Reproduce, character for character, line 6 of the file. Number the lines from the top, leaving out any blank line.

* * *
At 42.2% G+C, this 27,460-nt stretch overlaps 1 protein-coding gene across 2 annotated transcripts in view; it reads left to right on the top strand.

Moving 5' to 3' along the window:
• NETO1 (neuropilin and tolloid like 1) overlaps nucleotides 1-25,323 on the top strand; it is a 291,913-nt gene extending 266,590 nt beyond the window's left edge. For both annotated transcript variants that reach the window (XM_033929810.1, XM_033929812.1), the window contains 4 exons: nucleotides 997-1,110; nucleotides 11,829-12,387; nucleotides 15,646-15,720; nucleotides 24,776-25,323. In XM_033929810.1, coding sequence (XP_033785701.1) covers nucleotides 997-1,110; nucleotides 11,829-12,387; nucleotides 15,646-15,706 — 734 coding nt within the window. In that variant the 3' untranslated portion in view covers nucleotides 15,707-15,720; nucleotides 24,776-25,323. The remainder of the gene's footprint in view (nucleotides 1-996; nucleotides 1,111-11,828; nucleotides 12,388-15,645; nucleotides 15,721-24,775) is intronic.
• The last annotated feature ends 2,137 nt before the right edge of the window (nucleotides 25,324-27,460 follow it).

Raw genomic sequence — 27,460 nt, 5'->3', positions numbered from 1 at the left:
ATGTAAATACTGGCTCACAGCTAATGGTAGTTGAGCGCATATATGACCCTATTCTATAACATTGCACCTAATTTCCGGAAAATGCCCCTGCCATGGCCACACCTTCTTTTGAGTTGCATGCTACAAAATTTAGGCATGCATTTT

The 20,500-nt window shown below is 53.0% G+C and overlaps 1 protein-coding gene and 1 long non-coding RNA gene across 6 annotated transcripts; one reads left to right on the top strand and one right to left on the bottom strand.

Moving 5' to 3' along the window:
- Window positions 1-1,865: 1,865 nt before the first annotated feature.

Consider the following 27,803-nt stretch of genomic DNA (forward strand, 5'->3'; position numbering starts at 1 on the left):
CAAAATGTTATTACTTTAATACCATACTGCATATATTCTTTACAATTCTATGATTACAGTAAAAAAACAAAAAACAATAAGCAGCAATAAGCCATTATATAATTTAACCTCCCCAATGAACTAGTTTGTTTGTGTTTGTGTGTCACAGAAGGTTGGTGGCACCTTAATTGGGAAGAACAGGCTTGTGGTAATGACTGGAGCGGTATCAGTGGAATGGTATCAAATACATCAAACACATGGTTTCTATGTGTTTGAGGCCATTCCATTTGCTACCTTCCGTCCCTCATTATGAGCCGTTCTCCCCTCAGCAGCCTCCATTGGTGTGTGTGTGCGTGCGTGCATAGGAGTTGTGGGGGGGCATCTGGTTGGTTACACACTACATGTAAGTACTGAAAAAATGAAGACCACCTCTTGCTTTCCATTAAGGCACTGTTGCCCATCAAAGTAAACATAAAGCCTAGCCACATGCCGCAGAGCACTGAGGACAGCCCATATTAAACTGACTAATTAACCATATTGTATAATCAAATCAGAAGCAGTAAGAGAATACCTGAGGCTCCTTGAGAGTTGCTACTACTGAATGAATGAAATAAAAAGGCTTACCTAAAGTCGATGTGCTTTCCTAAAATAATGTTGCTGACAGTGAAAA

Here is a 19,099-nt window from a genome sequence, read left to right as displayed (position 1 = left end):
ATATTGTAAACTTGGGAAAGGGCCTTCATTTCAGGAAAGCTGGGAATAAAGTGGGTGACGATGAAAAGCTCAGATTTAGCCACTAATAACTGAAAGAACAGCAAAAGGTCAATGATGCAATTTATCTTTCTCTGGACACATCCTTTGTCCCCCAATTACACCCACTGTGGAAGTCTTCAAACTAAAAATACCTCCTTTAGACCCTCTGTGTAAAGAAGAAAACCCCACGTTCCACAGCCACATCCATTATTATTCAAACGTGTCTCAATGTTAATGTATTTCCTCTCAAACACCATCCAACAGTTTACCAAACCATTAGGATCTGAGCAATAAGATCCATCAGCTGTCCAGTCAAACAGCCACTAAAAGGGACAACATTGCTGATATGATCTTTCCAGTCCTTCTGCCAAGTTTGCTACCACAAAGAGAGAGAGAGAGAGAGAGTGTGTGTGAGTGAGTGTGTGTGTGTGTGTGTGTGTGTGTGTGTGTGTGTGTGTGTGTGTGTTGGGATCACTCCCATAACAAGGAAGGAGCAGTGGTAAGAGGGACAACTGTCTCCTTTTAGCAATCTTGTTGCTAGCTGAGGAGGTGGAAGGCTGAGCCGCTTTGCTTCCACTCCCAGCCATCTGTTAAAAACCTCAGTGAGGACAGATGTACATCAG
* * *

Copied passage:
ATGTAAATACTGGCTCACAGCTAATGGTAGTTGAGCGCATATATGACCCTATTCTATAACATTGCACCTAATTTCCGGAAAATGCCCCTGCCATGGCCACACCTTCTTTTGAGTTGCATGCTACAAAATTTAGGCATGCATTTT